Interview Elsewhere (at Charlie’s blog)

Charlie Holmberg

If you’ve ever wondered what my latest book is about, or who is my favourite author… you know, earth shattering questions like that… then I invite you to skip on over to the “Myself As Written” blog where I’m being interviewed today by freelance editor and aspiring fantasy author Charlie Holmberg.

If you’re not up to skipping, I won’t mind at all. But since I’m not writing anything else here today, it’s gonna be a mighty boring place if you decide to wait around.

~  ~  ~

Book Giveaway and Author Interview: Jody Hedlund


I’m in two places at once today. You’ll also find me posting about sources of power on The Pastor’s Wife Speaks blog. After enjoying today’s interview with Jody Hedlund (and leaving a comment to be eligible for a free copy of her new book) perhaps you’ll click over and join me there.


Jody Hedlund

I’m honoured to welcome author Jody Hedlund to my blog. I’ve been sold on Jody’s writing since before she published her first book. Her blog caught my attention back somewhere in mid-2009 as she shared her writing journey with great transparency and wisdom. Her faith also shone through each post, and I remember thinking that she was destined to have a ministry through her words.

Her debut novel, The Preacher’s Bride, was published last year by Bethany House, and her second book, The Doctor’s Lady, has just been released.

I thoroughly enjoyed The Preacher’s Bride, so was surprised to discover I liked The Doctor’s Lady much more. Its writing is tighter, the story line is smoother, credible conflict immediately captures attention and builds throughout.  It’s quite an adventure! Once I started reading, I couldn’t stop, and believe me, that isn’t usual for me with an inspy historical romance.

The blurb about The Doctor’s Lady says, “Priscilla White knew God wanted her to be a missionary, not a wife. Then, the missionary board declares the only way she can serve is to be married. Now, married in name only [to Dr. Eli Ernest], her epic journey west will test her spirit… and the new longings of her heart.”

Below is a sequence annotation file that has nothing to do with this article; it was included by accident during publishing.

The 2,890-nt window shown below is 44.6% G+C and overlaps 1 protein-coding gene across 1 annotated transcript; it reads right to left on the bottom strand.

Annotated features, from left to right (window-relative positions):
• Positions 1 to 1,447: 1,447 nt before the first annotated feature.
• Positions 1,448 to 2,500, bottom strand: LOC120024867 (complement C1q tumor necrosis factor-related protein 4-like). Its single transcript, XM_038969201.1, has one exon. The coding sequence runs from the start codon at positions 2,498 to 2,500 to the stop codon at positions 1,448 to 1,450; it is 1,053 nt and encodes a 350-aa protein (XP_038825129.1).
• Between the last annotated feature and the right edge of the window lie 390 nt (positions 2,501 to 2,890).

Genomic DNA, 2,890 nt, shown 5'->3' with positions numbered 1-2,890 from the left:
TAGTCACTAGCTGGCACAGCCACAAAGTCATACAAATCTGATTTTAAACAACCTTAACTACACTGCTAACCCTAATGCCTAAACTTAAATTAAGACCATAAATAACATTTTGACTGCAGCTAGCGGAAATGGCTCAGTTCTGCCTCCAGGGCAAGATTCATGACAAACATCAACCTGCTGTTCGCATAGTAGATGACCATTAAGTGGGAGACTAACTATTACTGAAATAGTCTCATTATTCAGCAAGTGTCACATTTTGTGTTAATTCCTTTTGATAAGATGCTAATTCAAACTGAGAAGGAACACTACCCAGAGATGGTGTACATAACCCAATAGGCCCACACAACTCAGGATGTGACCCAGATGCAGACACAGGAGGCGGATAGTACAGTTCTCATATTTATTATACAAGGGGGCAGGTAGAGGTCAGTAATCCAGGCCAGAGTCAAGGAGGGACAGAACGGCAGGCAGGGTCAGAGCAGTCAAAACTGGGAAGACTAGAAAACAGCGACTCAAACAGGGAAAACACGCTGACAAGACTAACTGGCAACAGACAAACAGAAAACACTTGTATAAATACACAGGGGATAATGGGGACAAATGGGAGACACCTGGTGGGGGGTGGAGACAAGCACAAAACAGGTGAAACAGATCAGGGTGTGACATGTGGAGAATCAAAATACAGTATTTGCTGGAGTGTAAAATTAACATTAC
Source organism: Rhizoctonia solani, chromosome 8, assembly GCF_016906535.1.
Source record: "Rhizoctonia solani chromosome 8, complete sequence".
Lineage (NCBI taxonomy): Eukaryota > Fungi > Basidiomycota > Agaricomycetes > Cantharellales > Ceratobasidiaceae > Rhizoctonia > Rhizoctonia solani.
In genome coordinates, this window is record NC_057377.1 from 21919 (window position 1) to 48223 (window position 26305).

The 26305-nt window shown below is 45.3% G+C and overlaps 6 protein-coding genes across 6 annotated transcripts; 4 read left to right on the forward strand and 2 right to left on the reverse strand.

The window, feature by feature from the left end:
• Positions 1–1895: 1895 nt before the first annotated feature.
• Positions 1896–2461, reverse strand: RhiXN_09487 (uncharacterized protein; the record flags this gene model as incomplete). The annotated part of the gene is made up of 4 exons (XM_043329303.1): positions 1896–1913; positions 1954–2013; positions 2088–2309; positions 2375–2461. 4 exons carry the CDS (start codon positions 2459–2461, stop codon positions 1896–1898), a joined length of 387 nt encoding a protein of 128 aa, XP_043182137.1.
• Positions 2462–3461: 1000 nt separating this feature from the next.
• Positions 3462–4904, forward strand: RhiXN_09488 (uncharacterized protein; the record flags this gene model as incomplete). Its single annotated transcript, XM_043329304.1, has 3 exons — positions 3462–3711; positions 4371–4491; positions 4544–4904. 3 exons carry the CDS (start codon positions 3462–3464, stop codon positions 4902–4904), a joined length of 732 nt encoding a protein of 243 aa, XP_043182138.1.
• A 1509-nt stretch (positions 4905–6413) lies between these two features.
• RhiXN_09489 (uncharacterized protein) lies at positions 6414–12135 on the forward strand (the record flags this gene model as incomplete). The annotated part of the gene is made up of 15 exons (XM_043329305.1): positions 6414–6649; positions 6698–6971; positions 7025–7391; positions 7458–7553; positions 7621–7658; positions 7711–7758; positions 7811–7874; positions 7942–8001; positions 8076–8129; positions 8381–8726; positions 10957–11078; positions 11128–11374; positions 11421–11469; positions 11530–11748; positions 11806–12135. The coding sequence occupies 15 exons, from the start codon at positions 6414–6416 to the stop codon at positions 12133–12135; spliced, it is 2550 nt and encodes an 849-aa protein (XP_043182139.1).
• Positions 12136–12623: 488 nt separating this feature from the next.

Jody, what was the inspiration behind The Doctor’s Lady?  

This book is inspired by the true life story of Narcissa Whitman, the first white woman to brave the dangers of overland trail and travel west. In 1836, she married Dr. Whitman, and then the next day left her childhood home and would never return for the purpose of starting a mission among the Nez Perce natives.

It was my hope in this story to bring Narcissa Whitman to life. This heroic woman has often been ignored and at times even disparaged. In reality, she exuded incredible courage to attempt a trip many proclaimed foolishly dangerous. It was called an “unheard-of-journey for females.” Because of her willingness to brave the unknown, she led the way for the many women who would follow in her footsteps in what would later become known as the Oregon Trail.

What message do you hope readers take away from TDL?

I hope readers are inspired to try new things and brave dangerous prospects in the pursuit of their dreams. When we go after the things that matter, we’ll have to take risks and we’ll experience setbacks and obstacles. But if we persevere, we can reach our destination and do great things along the way.

I know you’re busy working on another book. What’s coming next? 

In 2012, my next historical romance releases. I’m really excited about this story because it’s set in my home state of Michigan. It takes place during the 1880’s at a time in history when the lumber era was at its height. The heroine of the story is a young woman, Lily Young, who is looking for her sister who’s caught up into the degradation of lumber camp life. While Lily searches for her missing sister, she fights against the evil that runs rampant around her, and she fights not to lose her heart to the lumber baron who turns a blind eye to the lawlessness of the lumber business.

People always seem curious about the life of a writer, so I have to ask, what do you like most (and least) about writing and being a published author?